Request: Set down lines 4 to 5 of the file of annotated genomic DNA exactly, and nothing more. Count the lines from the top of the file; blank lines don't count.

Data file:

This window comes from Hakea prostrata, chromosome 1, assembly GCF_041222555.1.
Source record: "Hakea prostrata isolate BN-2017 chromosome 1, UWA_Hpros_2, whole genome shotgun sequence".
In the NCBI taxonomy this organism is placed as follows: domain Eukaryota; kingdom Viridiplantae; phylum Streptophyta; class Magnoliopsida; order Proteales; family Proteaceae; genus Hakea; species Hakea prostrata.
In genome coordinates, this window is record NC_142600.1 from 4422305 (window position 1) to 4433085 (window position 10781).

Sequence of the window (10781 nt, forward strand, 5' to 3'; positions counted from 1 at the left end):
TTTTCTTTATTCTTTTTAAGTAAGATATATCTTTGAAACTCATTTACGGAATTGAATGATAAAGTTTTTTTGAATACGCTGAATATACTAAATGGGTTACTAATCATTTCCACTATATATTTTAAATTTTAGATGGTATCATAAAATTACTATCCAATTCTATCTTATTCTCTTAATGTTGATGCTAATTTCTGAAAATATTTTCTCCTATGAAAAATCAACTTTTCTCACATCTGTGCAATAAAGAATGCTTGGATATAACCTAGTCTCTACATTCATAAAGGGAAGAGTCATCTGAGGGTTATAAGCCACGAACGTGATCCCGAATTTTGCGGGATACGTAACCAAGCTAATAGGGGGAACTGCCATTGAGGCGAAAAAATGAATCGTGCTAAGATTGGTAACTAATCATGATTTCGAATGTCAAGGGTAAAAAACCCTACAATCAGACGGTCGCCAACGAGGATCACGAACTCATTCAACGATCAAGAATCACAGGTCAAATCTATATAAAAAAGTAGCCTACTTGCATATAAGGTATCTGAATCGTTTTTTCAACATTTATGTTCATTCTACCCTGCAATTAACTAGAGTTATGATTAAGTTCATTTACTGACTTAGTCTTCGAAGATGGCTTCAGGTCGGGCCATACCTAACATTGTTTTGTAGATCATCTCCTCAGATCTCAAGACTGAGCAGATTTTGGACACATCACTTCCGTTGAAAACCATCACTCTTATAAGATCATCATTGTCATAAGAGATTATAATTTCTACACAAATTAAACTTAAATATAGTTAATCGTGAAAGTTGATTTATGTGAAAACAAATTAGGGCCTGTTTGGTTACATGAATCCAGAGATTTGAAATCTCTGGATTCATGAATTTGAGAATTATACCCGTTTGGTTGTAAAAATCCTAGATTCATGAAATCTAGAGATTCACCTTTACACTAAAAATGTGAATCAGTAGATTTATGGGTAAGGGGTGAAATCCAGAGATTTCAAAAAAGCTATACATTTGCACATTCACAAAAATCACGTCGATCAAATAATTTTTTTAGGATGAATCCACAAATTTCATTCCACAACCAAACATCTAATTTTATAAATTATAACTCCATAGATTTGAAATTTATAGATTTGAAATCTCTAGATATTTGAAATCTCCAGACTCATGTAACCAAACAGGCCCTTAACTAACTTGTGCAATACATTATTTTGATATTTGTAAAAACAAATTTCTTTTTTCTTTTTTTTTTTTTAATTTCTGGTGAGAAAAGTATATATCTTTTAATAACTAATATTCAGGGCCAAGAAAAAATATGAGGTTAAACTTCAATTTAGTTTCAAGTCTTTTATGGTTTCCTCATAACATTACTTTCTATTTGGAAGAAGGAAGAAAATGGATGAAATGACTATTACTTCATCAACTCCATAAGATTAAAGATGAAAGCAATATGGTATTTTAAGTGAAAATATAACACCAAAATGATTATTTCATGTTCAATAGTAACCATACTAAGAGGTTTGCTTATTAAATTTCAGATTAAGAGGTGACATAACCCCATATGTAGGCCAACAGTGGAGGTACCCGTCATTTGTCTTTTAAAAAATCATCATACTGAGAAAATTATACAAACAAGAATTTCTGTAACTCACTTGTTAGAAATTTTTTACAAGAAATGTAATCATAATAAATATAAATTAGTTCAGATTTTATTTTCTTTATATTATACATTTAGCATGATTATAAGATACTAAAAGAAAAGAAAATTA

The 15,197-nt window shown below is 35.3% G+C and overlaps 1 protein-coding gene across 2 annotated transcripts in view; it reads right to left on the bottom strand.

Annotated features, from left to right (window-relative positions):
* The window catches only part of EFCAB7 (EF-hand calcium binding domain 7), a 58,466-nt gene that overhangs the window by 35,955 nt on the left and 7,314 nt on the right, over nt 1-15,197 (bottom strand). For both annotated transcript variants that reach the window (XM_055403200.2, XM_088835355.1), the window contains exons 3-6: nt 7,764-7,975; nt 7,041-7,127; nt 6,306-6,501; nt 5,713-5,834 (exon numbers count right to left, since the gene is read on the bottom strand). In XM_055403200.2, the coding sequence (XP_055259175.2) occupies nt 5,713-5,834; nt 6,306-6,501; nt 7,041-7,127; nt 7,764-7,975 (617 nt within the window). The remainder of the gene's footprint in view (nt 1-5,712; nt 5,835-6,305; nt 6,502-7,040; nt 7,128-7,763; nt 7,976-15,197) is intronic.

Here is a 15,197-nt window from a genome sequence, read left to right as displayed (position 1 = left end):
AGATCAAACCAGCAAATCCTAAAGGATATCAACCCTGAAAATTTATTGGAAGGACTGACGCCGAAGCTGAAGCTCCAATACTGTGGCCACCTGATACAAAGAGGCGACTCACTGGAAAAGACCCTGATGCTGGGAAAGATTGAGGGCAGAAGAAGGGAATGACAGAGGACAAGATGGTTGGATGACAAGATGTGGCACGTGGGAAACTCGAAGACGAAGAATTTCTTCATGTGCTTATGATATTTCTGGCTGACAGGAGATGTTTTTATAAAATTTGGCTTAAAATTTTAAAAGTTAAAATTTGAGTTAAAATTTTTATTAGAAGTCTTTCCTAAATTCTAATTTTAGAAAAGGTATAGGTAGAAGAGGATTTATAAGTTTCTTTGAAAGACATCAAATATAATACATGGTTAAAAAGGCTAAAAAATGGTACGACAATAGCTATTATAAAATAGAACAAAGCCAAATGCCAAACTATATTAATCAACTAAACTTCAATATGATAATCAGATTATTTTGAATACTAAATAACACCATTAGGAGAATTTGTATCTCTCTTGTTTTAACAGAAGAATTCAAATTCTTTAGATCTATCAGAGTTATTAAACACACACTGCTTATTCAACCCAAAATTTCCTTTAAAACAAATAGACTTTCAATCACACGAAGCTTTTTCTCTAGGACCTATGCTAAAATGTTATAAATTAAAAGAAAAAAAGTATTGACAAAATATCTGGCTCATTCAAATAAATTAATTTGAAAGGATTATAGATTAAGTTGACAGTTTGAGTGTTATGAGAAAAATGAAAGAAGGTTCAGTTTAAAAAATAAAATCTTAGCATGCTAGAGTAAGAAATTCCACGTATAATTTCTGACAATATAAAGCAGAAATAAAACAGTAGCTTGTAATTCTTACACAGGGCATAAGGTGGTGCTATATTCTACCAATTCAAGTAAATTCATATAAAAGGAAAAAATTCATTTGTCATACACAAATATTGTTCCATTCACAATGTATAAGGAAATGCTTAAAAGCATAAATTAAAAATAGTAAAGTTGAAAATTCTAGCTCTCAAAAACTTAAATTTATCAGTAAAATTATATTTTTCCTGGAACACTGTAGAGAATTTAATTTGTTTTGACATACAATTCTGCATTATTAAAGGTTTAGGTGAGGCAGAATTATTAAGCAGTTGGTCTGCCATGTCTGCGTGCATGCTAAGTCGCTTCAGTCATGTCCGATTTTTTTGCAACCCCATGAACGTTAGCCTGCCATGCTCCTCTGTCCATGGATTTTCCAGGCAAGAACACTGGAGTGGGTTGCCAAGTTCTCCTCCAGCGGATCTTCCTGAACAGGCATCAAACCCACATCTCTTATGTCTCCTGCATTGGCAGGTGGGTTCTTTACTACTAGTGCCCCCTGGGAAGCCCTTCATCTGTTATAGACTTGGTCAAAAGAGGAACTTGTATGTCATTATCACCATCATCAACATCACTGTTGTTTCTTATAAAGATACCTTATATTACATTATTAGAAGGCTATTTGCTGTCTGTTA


In genome coordinates, this window is record NC_142600.1 from 4422305 (window position 1) to 4433085 (window position 10781).

Sequence of the window (10781 nt, forward strand, 5' to 3'; positions counted from 1 at the left end):